It’s a momentous week in the history of the Sons of The American Legion, as the program celebrates its 90th anniversary.
During the American Legion National Convention in Portland, Ore., the week of Sept. 12-15, 1932, the Sons of The American Legion was authorized, following three years of study by national committees.
The idea of a junior American Legion organization had actually been suggested by the Department of Kansas in 1921. Although there was no official national program, by the late 1920s American Legion posts around the country had started to create their own junior organizations. Those included Legion-Heirs, Junior Legion, Sons of American Legionnaires, Sons of The American Legion, and Sons of World War Veterans.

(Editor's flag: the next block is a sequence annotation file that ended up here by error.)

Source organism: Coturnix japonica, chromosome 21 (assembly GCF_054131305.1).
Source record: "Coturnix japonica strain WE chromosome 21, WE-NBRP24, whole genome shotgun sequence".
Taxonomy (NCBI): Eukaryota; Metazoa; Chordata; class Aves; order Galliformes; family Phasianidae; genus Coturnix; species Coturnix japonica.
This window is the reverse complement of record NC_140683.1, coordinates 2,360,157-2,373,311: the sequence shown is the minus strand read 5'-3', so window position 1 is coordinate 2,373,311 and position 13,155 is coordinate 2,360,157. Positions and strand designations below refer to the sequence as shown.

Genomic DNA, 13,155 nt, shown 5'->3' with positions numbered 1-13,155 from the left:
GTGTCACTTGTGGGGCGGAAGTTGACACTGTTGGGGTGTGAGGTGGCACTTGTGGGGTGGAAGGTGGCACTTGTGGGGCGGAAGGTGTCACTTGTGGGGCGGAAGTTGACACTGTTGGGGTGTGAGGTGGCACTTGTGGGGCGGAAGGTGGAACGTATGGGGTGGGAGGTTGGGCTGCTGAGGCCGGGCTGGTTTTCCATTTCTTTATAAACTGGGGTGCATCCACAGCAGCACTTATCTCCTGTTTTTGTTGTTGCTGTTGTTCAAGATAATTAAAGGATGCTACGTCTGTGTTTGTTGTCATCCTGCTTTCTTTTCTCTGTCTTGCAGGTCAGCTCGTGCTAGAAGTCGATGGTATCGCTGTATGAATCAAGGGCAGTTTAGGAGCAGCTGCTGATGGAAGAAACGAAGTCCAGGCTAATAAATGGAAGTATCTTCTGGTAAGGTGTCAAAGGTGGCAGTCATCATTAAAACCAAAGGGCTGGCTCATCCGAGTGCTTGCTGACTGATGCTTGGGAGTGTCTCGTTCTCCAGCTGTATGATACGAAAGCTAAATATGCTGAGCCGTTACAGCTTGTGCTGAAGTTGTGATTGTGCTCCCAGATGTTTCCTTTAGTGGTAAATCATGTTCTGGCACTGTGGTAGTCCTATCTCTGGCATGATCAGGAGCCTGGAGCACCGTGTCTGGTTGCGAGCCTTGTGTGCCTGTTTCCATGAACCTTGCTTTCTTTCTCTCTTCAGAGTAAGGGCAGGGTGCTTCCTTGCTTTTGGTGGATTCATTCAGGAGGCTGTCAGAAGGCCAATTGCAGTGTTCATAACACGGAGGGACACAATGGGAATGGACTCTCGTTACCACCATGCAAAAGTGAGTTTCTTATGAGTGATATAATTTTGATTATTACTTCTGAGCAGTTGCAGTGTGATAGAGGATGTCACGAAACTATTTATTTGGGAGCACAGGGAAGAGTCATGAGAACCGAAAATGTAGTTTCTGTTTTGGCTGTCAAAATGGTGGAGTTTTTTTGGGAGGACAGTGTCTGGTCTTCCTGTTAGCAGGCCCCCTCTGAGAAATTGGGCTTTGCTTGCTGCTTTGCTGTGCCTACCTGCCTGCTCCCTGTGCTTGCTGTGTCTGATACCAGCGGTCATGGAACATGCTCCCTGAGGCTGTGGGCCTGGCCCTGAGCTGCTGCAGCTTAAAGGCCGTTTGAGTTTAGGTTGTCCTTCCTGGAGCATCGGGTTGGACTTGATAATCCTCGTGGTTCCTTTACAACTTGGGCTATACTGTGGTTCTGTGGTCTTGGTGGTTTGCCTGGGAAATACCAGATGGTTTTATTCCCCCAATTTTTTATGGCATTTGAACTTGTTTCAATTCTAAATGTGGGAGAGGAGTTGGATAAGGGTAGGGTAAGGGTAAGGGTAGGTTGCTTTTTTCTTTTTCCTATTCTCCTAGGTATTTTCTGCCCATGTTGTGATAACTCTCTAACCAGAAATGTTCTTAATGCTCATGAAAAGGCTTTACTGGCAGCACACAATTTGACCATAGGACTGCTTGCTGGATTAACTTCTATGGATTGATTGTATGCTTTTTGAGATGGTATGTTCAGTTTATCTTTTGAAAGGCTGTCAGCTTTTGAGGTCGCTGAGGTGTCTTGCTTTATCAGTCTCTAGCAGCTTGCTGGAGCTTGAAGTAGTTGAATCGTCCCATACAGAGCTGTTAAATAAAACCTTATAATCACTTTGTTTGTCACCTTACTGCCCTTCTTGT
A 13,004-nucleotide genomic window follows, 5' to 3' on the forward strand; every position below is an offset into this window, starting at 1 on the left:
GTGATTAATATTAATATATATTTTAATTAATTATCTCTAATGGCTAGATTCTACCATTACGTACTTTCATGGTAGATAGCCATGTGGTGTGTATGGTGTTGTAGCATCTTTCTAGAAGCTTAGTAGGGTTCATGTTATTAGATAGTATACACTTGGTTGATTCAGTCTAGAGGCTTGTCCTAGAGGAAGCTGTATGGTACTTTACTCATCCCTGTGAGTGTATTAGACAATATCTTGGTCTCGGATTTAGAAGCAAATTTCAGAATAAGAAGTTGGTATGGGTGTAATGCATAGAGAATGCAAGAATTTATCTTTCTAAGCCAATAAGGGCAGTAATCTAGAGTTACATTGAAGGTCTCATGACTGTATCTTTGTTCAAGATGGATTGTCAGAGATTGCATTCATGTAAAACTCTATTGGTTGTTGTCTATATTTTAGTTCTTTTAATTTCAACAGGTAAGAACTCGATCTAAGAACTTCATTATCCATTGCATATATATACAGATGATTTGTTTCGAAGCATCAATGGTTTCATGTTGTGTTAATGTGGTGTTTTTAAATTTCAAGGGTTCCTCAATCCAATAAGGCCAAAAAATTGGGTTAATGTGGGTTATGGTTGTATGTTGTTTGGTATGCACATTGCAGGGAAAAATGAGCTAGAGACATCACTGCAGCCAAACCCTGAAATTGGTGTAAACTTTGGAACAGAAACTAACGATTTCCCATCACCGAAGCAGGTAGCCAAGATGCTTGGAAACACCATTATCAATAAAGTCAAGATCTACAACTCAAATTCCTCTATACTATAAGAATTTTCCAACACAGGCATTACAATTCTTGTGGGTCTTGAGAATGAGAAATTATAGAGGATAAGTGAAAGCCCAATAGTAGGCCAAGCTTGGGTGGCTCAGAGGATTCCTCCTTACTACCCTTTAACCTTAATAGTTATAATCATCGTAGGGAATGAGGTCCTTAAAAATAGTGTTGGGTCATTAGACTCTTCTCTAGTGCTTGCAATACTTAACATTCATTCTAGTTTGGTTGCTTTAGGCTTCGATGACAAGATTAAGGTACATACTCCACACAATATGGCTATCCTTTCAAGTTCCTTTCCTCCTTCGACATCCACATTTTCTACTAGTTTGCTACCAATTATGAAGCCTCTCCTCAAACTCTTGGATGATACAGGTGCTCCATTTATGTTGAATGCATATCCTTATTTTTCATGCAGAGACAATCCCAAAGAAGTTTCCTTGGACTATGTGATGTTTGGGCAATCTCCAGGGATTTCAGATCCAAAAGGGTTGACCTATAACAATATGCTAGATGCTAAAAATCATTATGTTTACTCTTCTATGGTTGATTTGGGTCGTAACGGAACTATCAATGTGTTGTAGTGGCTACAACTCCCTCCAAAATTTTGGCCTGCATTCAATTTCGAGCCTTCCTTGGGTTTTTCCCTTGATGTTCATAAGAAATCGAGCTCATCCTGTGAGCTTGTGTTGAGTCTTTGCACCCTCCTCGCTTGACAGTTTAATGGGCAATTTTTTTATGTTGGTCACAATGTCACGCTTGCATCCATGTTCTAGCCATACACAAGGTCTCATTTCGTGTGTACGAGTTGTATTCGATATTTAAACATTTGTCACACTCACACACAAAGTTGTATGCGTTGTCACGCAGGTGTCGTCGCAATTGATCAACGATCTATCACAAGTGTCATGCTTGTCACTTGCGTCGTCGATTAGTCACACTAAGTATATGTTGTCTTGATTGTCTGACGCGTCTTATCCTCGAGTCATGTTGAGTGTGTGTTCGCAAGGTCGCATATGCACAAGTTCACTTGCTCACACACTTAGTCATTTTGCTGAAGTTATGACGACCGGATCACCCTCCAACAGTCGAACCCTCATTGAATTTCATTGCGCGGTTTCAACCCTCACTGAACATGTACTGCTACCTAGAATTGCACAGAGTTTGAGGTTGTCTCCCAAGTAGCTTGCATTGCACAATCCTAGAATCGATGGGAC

The American Legion created a committee at the 1930 national convention to study the feasibility of a junior Legion, and the organization was approved in 1932. Bruce P. Robinson Squadron 133 in Indianapolis is credited as the first local Sons of The American Legion squadron, established in June 1933.
Over the course of the next year, we’ll be sharing highlights of the SAL’s first 90 years. And we want to know what your detachments and squadrons are planning to recognize the SAL’s 90th anniversary. Share your stories on Legiontown.